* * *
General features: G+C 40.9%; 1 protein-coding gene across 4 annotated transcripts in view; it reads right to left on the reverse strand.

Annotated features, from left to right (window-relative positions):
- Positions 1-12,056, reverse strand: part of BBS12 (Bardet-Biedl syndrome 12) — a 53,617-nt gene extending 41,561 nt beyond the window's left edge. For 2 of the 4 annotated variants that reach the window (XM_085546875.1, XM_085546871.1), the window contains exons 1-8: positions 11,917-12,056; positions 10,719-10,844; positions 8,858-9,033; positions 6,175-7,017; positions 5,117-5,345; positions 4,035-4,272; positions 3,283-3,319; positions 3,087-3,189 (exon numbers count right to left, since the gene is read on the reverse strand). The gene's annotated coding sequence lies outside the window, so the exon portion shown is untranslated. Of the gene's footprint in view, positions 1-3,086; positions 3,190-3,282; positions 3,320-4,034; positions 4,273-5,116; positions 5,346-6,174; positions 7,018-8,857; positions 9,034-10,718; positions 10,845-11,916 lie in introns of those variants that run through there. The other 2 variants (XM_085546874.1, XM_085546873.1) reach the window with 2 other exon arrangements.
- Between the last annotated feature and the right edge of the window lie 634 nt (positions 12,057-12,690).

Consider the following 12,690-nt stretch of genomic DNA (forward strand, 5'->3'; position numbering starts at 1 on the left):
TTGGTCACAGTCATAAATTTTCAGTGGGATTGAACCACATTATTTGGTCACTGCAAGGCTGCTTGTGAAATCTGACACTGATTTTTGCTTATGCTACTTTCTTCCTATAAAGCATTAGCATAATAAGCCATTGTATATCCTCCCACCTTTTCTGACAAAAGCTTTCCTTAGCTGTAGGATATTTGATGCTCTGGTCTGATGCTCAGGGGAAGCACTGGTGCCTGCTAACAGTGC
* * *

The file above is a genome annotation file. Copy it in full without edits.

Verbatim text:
General features: G+C 40.9%; 1 protein-coding gene across 4 annotated transcripts in view; it reads right to left on the reverse strand.

Annotated features, from left to right (window-relative positions):
- Positions 1-12,056, reverse strand: part of BBS12 (Bardet-Biedl syndrome 12) — a 53,617-nt gene extending 41,561 nt beyond the window's left edge. For 2 of the 4 annotated variants that reach the window (XM_085546875.1, XM_085546871.1), the window contains exons 1-8: positions 11,917-12,056; positions 10,719-10,844; positions 8,858-9,033; positions 6,175-7,017; positions 5,117-5,345; positions 4,035-4,272; positions 3,283-3,319; positions 3,087-3,189 (exon numbers count right to left, since the gene is read on the reverse strand). The gene's annotated coding sequence lies outside the window, so the exon portion shown is untranslated. Of the gene's footprint in view, positions 1-3,086; positions 3,190-3,282; positions 3,320-4,034; positions 4,273-5,116; positions 5,346-6,174; positions 7,018-8,857; positions 9,034-10,718; positions 10,845-11,916 lie in introns of those variants that run through there. The other 2 variants (XM_085546874.1, XM_085546873.1) reach the window with 2 other exon arrangements.
- Between the last annotated feature and the right edge of the window lie 634 nt (positions 12,057-12,690).

Consider the following 12,690-nt stretch of genomic DNA (forward strand, 5'->3'; position numbering starts at 1 on the left):
TTGGTCACAGTCATAAATTTTCAGTGGGATTGAACCACATTATTTGGTCACTGCAAGGCTGCTTGTGAAATCTGACACTGATTTTTGCTTATGCTACTTTCTTCCTATAAAGCATTAGCATAATAAGCCATTGTATATCCTCCCACCTTTTCTGACAAAAGCTTTCCTTAGCTGTAGGATATTTGATGCTCTGGTCTGATGCTCAGGGGAAGCACTGGTGCCTGCTAACAGTGC